After groundbreaking talks with Palestinian Prime Minister Ahmad Quraya on the sidelines of the World Economic Forum meeting in Jordan on Saturday, Powell insisted President George Bush was absolutely committed to the peace process.
"We will take risks, risks that may be controversial when you see what we do from time to time … but we will take those risks and we will endure the controversy when we think it is in the cause of peace."
The secretary of state also urged Palestinians to embrace Israeli Prime Minister Ariel Sharon's unilateral disengagement plan. "We must seize it and find a way to take maximum advantage of it," he insisted.
US officials later said Powell had, in his meeting with Quraya, stressed that Palestinian leader Yasir Arafat had to give up his control over security services if there were to be progress.
"We will not stop working with our Palestinian and Israeli colleagues to move this process forward"
US Secretary of State
"The secretary made clear that Arafat has played a negative role," a US official said.
Quraya, on his part, pressed for the implementation of the US-crafted peace road map, which envisaged creation of a Palestinian state by 2005.
"From now until 2005, we have enough time to finish the negotiations and to have a Palestinian state according to President Bush's vision," Quraya said.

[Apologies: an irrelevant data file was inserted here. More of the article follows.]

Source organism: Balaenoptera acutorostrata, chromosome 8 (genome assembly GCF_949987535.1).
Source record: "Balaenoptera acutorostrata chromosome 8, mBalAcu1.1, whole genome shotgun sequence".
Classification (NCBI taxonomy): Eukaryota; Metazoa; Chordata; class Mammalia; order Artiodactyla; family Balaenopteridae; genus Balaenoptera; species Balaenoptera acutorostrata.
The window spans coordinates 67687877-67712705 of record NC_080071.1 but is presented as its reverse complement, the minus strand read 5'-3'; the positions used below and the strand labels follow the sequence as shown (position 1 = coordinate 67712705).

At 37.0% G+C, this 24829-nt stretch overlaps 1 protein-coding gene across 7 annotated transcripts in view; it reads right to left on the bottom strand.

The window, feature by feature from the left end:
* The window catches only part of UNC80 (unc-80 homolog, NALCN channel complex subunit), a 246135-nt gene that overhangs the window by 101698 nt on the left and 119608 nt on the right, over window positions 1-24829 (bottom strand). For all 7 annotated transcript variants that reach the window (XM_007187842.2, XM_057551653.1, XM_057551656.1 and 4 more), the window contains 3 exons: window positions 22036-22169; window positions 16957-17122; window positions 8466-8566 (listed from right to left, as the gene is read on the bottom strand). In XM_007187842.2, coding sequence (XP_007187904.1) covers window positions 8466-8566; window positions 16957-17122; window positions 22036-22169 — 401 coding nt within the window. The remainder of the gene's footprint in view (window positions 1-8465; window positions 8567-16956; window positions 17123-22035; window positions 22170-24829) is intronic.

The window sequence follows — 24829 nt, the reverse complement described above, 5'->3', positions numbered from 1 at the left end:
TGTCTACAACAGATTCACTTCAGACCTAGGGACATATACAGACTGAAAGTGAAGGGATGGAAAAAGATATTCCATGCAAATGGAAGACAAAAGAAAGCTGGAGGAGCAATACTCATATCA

In his speech at the World Economic Forum, Powell also said he was anguished at the abuse of Iraqi prisoners by US soldiers and vowed justice.
"I can tell you straight from my heart we will deal with this, we will see that justice is done," he said.
Outside the conference, riot police were deployed as unions and opposition parties protested against the World Econonic Forum (WEF) and in support of the Palestinians.
About 100 delegates took part in a sit-in at the headquarters of the Jordanian trade federation as dozens of anti-riot police and security forces cordoned off the building.
The delegates held up placards branding the WEF as "dealers of human blood", and vowing that "imperialists will be defeated" as well as rejecting privatisation schemes and trade agreements which they said bolster Israel's influence in the region.